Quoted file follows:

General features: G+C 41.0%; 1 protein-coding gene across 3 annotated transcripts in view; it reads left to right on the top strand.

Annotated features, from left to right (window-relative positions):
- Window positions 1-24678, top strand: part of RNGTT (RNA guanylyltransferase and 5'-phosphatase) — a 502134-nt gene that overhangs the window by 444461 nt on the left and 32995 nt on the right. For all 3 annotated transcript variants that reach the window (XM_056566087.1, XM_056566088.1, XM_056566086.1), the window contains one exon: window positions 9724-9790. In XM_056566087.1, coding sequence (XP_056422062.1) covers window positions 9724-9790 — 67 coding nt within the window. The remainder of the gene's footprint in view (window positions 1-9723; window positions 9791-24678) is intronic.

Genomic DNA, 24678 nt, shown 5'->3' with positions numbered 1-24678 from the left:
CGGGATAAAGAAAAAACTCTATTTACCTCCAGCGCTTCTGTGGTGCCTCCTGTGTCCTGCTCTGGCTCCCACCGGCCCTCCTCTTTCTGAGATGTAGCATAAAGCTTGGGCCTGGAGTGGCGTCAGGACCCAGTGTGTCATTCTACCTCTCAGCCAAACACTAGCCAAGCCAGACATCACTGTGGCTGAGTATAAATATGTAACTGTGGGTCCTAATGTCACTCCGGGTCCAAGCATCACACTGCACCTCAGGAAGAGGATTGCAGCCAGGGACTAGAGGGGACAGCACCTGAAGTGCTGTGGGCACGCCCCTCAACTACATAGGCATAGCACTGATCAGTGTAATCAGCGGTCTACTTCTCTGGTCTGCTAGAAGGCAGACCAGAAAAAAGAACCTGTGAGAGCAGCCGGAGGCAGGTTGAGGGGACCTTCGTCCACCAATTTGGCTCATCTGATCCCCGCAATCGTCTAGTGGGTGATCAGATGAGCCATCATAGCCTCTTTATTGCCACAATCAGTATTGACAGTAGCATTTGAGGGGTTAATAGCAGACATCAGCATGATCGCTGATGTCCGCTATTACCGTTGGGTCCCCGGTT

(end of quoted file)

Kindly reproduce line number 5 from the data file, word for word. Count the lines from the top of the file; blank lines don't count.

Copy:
CGGGATAAAGAAAAAACTCTATTTACCTCCAGCGCTTCTGTGGTGCCTCCTGTGTCCTGCTCTGGCTCCCACCGGCCCTCCTCTTTCTGAGATGTAGCATAAAGCTTGGGCCTGGAGTGGCGTCAGGACCCAGTGTGTCATTCTACCTCTCAGCCAAACACTAGCCAAGCCAGACATCACTGTGGCTGAGTATAAATATGTAACTGTGGGTCCTAATGTCACTCCGGGTCCAAGCATCACACTGCACCTCAGGAAGAGGATTGCAGCCAGGGACTAGAGGGGACAGCACCTGAAGTGCTGTGGGCACGCCCCTCAACTACATAGGCATAGCACTGATCAGTGTAATCAGCGGTCTACTTCTCTGGTCTGCTAGAAGGCAGACCAGAAAAAAGAACCTGTGAGAGCAGCCGGAGGCAGGTTGAGGGGACCTTCGTCCACCAATTTGGCTCATCTGATCCCCGCAATCGTCTAGTGGGTGATCAGATGAGCCATCATAGCCTCTTTATTGCCACAATCAGTATTGACAGTAGCATTTGAGGGGTTAATAGCAGACATCAGCATGATCGCTGATGTCCGCTATTACCGTTGGGTCCCCGGTT